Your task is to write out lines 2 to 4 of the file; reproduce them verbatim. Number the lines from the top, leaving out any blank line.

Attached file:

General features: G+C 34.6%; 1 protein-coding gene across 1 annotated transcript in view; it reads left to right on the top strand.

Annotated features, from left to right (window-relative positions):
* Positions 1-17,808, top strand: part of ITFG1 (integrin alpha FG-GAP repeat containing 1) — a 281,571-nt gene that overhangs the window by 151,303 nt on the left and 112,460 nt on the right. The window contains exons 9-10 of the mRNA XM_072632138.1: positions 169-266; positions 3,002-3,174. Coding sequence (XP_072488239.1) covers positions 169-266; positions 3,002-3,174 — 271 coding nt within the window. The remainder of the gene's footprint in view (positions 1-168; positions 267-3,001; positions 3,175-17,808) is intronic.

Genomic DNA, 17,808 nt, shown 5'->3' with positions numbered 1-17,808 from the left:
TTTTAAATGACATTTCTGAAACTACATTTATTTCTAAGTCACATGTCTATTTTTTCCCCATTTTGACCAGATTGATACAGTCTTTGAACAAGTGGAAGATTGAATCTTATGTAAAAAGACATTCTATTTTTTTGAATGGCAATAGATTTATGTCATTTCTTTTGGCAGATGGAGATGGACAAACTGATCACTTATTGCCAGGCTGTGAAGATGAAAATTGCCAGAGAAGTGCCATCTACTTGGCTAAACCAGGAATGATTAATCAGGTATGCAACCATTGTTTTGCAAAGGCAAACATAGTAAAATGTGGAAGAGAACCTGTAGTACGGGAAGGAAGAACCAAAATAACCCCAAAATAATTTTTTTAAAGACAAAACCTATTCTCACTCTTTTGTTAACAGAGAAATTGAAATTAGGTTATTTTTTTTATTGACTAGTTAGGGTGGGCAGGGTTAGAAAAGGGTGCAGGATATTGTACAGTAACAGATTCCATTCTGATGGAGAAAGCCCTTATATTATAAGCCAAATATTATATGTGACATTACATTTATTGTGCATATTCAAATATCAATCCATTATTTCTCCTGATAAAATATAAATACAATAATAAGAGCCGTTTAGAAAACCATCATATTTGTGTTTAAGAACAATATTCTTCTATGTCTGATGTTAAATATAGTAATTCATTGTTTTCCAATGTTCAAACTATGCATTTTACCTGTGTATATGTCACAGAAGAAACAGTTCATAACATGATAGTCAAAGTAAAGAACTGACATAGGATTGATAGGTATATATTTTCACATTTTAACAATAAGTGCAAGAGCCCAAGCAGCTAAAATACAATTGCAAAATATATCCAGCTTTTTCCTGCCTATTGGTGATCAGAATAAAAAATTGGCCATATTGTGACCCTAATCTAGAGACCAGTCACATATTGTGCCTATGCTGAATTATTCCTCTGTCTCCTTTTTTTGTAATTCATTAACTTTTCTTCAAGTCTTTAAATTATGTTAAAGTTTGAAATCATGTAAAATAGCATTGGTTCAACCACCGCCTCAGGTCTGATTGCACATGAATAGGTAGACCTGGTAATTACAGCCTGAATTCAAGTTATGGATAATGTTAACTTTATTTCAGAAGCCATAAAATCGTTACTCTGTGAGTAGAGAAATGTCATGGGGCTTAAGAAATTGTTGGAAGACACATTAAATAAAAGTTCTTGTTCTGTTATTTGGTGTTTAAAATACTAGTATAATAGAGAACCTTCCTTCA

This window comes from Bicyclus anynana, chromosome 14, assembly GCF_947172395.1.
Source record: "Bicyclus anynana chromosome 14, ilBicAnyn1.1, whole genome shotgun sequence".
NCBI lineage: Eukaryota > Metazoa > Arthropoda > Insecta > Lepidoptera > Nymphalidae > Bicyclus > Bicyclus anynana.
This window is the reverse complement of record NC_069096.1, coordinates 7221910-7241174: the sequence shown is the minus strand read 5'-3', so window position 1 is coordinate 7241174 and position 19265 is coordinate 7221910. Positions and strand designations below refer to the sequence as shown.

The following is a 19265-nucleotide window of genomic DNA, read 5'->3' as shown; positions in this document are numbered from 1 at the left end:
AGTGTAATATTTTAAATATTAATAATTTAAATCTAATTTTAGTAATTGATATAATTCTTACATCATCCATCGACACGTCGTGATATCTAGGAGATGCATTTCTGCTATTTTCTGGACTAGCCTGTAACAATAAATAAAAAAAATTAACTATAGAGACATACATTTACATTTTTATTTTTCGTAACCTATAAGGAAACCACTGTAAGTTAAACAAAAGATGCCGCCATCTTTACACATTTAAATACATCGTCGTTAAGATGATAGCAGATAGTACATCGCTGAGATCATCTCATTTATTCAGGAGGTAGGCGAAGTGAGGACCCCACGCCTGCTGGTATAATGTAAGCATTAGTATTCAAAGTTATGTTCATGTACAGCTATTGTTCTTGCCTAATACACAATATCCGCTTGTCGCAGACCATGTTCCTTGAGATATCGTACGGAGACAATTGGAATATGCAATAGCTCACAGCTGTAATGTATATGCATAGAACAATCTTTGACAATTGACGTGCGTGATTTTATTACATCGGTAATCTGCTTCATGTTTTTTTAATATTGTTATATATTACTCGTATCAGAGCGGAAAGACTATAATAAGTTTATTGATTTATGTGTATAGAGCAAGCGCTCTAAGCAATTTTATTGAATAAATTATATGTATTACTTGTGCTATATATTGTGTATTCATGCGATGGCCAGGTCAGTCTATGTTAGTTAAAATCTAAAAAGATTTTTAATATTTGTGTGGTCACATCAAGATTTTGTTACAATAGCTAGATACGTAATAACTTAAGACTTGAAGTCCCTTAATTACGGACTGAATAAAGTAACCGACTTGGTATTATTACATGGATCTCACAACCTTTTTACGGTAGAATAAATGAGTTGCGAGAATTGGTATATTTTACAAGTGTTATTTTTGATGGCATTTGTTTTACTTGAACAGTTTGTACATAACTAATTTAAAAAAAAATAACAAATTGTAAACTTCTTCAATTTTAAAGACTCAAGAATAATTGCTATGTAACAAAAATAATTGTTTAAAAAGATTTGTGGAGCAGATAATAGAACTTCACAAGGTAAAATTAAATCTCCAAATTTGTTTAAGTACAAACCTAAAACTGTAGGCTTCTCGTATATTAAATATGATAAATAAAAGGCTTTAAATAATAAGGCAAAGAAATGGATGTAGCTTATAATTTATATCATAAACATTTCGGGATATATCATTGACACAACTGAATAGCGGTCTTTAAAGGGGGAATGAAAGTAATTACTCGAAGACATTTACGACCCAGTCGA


Annotated features, from left to right (window-relative positions):
* Positions 1-17,808, top strand: part of ITFG1 (integrin alpha FG-GAP repeat containing 1) — a 281,571-nt gene that overhangs the window by 151,303 nt on the left and 112,460 nt on the right. The window contains exons 9-10 of the mRNA XM_072632138.1: positions 169-266; positions 3,002-3,174. Coding sequence (XP_072488239.1) covers positions 169-266; positions 3,002-3,174 — 271 coding nt within the window. The remainder of the gene's footprint in view (positions 1-168; positions 267-3,001; positions 3,175-17,808) is intronic.

Genomic DNA, 17,808 nt, shown 5'->3' with positions numbered 1-17,808 from the left: